Tuesday, November 20, 2012

Banish Misfortune - A 3-Part Jig in D Mixolydian

I learned how to play Banish Misfortune earlier this year.  I used the term learned lightly because there's always room for improvement in Irish music, and there's always the chance you could forget a tune.  The Mixolydian mode is like a major scale with only one note different: you flatten the 7th note by a half step.  When your tonal center is D, the mixolydian scale is D, E, F#, G, A, B, C and D.  (If it were D-major the C natural would be a C sharp.).

Mixolydian is one of the most common modes played in traditional Irish music.  It will usually start with an A or a D.  I've often seen people look at the key signature of a D-Mixolydian tune and surmise that it's in the key of G.  But you have to look at the notes it starts and ends with or resolves to.

The D-Mixolydian scale still has a major sound because the 3rd note of the scale is F#, like in the D-major scale.  If you play backup, you can give it a more mysterious sound by leaving out the 3rd note of the chord and replacing it with another root or 5th note, or some other note to add color.

Mixolydian is often characterized by a "two chord" or "modal" sound - adjacent chords that you can think of as the home and contrast chords.  Many modal tunes can be played with just these two chords.  In D-mixolydian the home chord is D and the contrast chord is C.  Normally you would almost never play a chord with C as its root as part of a "D-tune", but finding a C chord in a tune in D is a big indicator that it is mixolydian, or at least has some mixolydian qualities (that prominent C-chord in the B-part of Staten Island Hornpipe comes to mind).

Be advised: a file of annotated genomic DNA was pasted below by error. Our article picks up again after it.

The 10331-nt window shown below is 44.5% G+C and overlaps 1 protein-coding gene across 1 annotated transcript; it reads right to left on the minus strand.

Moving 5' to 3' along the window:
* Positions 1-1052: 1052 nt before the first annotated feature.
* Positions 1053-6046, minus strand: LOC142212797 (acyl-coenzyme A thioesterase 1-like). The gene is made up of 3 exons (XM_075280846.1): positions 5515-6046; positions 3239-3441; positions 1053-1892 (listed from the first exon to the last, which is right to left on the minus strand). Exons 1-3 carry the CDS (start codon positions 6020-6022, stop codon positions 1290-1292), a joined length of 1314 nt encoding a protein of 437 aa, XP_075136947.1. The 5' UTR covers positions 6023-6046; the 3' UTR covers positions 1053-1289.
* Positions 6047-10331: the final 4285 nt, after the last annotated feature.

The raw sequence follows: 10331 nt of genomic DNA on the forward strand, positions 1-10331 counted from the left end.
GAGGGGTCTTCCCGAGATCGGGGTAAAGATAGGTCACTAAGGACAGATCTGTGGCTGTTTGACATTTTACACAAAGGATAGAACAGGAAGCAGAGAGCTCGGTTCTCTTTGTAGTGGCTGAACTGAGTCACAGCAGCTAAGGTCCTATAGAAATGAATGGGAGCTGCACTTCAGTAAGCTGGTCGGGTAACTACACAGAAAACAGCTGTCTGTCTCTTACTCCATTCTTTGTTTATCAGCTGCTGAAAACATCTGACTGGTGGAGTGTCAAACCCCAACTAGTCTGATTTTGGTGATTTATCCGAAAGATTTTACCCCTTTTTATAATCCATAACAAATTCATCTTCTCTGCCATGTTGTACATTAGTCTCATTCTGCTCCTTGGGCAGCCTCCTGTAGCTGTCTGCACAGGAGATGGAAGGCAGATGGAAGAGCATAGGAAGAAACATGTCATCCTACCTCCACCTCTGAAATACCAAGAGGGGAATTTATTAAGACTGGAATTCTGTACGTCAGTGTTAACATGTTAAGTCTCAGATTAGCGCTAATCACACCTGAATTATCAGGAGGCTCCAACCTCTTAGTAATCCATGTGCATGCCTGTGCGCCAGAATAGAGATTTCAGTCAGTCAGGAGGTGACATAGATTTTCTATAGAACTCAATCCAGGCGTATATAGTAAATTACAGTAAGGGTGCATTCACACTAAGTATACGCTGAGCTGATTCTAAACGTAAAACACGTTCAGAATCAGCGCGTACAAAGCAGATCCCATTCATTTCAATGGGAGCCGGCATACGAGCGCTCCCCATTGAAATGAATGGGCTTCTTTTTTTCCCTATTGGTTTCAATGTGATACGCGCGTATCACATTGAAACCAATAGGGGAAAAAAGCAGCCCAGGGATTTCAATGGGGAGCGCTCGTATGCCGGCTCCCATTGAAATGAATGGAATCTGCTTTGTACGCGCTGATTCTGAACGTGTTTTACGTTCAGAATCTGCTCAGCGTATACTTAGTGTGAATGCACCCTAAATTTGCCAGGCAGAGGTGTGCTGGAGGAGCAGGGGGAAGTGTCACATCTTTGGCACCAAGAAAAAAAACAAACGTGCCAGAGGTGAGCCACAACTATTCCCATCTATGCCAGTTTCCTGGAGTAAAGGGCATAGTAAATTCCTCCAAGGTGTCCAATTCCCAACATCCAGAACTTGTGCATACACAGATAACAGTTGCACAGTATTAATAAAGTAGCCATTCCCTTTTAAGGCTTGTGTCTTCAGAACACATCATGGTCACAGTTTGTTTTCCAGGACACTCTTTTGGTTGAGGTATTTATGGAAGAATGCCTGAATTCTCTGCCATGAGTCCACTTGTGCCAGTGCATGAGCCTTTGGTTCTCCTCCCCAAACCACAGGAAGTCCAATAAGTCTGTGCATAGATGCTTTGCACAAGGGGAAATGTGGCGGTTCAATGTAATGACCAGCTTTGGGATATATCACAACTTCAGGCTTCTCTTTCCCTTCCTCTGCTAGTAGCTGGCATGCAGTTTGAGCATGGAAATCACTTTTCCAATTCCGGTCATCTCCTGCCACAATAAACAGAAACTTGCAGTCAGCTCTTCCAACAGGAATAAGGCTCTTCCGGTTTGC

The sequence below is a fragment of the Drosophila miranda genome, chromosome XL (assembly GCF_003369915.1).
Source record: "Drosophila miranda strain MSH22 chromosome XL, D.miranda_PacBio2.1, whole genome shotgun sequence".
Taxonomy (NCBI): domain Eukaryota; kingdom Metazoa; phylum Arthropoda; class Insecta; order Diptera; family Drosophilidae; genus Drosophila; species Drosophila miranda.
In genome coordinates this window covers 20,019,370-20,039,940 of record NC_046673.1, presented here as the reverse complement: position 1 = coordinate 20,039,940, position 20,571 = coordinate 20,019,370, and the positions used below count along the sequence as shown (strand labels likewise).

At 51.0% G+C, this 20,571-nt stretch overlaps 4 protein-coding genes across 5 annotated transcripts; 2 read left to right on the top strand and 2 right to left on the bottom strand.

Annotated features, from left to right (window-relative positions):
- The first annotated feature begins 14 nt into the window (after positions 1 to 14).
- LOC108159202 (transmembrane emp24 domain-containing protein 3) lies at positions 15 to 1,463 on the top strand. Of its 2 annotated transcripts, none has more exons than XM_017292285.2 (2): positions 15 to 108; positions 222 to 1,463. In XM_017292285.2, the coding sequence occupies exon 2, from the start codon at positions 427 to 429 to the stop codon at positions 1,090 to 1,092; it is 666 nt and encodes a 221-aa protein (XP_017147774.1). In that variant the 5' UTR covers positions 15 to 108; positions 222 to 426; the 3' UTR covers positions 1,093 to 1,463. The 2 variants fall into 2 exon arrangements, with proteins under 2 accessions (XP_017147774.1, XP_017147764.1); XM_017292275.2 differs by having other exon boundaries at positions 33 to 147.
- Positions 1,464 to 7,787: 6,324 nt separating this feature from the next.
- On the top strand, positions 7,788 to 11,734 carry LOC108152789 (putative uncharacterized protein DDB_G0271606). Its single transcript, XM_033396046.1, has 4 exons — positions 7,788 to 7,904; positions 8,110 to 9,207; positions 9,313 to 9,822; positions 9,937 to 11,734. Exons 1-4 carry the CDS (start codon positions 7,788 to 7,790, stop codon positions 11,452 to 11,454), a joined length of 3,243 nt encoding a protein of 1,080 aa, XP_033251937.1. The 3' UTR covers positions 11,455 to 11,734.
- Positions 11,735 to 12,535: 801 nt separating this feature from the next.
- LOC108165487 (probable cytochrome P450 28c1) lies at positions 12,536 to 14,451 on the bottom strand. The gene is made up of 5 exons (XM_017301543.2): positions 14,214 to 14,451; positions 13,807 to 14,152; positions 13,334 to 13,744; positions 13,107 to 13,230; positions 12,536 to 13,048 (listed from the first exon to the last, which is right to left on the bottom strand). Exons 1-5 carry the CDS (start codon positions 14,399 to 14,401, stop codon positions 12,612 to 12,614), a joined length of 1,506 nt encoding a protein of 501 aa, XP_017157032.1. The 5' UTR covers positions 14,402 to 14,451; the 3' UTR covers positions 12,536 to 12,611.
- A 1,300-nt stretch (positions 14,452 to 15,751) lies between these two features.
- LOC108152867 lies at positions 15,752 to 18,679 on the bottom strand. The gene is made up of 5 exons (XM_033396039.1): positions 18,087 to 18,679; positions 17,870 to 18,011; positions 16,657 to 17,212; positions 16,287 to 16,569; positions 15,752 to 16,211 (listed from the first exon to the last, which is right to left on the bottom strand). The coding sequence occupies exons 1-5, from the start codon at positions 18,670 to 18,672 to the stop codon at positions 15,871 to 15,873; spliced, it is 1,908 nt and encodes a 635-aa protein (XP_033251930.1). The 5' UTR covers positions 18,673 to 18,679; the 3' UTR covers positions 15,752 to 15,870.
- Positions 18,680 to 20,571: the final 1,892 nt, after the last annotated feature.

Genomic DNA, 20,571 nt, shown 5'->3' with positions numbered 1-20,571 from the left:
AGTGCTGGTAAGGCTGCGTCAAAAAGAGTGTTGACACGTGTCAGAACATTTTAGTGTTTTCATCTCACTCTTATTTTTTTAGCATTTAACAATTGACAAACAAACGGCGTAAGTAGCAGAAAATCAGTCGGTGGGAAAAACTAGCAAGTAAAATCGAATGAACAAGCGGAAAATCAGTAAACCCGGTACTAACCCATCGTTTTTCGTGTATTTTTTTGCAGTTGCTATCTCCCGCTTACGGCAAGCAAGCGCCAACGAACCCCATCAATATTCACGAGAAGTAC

Remember that as part of the D-Mixolydian scale you changed the C# note to a C natural, so hence the C chord.  You might also find an A7 (the five) or an Aminor (relative minor to C) in there somewhere. Anyway, all this talk about modes and Mixolydian is probably making you feel sleepy, right?  Well here's a great video of the tune Banish Misfortune played by Ian Walsh.  Listen to it, get the sound in your head, and then find it on your instrument.  You don't need to know anything about theory to do that!

Good luck!


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